The work and family lives of Israeli women: who fares best?

New DIAL Working Paper from Equal Lives shows Jewish Israeli women have access to more advantaged lives than their Palestinian counterparts

New Equal Lives research examining the work and family life courses of young Jewish and Palestinian Israeli women shows that Jewish women are substantially more likely to be in better paid more stable jobs whilst their Palestinian counterparts were more likely to be undertaking unpaid care at home with larger families.

The study uses newly-available data from the State of Israel Central Bureau of Statistics which has made it possible for the first time to track the family and working lives of people over time.

The research, Work and family life courses among Jewish and Israeli-Palestinian Women in Israel, looks at whether leading a more advantaged family and work life is linked to the women’s ethnicity, religion and background.

It groups the women in the study into five different work-family life courses and finds that Jewish women are considerably more likely to fall into the more economically advantaged groups, whereas all groups of Palestinian women were more likely to experience unstable low-paid employment or life courses doing unpaid care at home with large families.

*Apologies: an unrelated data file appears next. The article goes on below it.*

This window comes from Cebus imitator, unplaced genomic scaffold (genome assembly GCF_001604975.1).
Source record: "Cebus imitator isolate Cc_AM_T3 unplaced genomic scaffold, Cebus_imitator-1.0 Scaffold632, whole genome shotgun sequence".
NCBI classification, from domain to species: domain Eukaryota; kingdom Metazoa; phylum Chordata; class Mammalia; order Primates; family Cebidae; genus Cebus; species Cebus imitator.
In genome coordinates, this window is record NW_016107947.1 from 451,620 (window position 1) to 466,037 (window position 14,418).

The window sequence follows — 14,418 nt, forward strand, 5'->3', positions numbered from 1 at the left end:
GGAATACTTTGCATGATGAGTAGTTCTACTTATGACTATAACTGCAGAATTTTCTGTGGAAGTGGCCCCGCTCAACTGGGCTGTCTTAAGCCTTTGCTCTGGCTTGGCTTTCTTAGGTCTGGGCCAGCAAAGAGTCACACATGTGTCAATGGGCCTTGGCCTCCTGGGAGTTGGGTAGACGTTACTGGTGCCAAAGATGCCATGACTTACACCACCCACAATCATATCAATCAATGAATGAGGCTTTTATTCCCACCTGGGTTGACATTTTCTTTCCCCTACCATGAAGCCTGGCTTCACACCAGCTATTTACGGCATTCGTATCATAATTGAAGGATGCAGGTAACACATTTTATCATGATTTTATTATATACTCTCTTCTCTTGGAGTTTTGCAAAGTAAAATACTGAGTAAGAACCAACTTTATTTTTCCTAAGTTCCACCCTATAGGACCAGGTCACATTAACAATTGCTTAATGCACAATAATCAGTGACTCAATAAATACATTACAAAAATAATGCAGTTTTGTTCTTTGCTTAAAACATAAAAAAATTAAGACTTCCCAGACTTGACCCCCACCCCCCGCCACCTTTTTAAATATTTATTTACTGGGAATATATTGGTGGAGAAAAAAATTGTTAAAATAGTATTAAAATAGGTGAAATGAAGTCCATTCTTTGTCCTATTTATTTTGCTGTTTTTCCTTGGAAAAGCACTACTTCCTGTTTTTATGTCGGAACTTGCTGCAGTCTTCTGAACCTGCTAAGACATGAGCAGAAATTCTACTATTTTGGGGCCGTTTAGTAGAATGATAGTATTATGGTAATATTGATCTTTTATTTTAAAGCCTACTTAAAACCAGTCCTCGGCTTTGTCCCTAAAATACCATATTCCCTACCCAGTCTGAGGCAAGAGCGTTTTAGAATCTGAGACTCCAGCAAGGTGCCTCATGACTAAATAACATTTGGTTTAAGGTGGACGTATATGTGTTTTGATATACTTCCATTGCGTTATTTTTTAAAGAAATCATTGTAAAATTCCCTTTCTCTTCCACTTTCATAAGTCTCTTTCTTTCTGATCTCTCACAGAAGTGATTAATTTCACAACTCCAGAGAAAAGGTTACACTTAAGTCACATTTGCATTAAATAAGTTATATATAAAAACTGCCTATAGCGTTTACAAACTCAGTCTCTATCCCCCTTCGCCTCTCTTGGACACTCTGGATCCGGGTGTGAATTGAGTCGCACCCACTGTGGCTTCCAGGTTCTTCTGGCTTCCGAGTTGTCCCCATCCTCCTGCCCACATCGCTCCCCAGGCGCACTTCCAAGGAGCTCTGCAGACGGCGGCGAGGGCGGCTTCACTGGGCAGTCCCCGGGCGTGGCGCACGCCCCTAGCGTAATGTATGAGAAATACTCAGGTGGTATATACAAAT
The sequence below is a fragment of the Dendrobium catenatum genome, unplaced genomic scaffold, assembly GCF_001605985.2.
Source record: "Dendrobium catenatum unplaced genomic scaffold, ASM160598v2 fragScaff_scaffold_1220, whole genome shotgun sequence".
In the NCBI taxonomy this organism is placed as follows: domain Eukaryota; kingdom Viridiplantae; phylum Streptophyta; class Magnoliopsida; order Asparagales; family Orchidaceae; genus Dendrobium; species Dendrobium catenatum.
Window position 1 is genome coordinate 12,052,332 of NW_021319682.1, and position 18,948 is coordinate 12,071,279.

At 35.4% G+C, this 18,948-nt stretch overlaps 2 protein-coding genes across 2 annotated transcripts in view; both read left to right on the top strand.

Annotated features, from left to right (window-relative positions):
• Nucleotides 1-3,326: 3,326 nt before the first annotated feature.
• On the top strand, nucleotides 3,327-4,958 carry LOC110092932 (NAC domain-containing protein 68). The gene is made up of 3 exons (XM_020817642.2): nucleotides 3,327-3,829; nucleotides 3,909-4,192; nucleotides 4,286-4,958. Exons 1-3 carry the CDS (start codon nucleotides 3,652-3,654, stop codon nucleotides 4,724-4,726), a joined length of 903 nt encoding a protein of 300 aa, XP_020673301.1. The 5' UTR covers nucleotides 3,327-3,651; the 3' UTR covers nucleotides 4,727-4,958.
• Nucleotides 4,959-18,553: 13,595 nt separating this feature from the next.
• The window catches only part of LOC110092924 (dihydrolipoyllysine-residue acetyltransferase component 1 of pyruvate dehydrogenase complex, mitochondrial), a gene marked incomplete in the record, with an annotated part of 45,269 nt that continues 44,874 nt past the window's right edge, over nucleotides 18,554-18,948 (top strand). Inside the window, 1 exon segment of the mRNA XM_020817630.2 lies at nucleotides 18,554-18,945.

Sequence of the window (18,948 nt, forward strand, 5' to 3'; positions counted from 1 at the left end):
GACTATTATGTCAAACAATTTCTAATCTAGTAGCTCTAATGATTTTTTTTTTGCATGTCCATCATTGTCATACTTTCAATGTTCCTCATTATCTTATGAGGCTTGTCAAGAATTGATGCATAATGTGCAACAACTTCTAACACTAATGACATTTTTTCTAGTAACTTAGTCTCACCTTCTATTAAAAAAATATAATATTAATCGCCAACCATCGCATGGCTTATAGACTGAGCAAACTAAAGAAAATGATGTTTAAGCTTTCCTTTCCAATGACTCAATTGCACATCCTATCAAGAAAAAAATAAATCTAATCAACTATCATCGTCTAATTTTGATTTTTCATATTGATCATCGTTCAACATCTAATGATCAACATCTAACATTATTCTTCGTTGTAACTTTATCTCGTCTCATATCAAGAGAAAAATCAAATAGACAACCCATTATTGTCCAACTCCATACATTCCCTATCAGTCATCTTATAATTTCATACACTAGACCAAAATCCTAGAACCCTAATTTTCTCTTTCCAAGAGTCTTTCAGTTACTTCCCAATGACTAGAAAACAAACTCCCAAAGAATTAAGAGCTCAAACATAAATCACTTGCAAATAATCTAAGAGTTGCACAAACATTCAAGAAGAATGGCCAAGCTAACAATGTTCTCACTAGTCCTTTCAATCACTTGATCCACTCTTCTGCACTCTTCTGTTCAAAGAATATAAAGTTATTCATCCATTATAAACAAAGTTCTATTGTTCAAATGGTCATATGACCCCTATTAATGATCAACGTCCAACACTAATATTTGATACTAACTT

Origin and opportunity

Family of origin and local opportunities that were available to the women where they lived explained most but not all of the ethnic and religious differences in who was leading a more disadvantaged life.

When it came to who enjoyed the more advantaged life courses, these background factors played less of a role, suggesting that work and family life courses characterised by better paid, more stable lives by are predominantly accessible to Jewish Israeli women above and beyond the structural opportunities associated with where they live.

The research also identified a  previously unnoticed but sizeable group of never-married childless Jewish women with irregular employment, mostly living in urban areas. The researchers say this may reflect the precarious and delayed work-family lives of Millennials.

Lead author, Zafer Büyükeçeci, commented:

Israel offers an interesting context in which to study work-family inequality over the life course. Although Israel is an affluent country with a developed welfare state, ethnic and religious groups participate very differently in the economy and disparately benefit from state transfers.  Israel, therefore, represents an interesting case to study social inequality in combined work family-life courses, with valuable lessons for other advanced economies and, regarding the Palestinian minority, potentially also for economically disadvantaged neighbour countries in the Middle East and North Africa region.

Work and family life courses among Jewish and Israeli-Palestinian Women in Israel is a DIAL Working Paper by Zafer Zafer Büyükeçeci, Anette Eva Fasang, Vered Kraus, Asaf Levanon, Evgeny Saburova.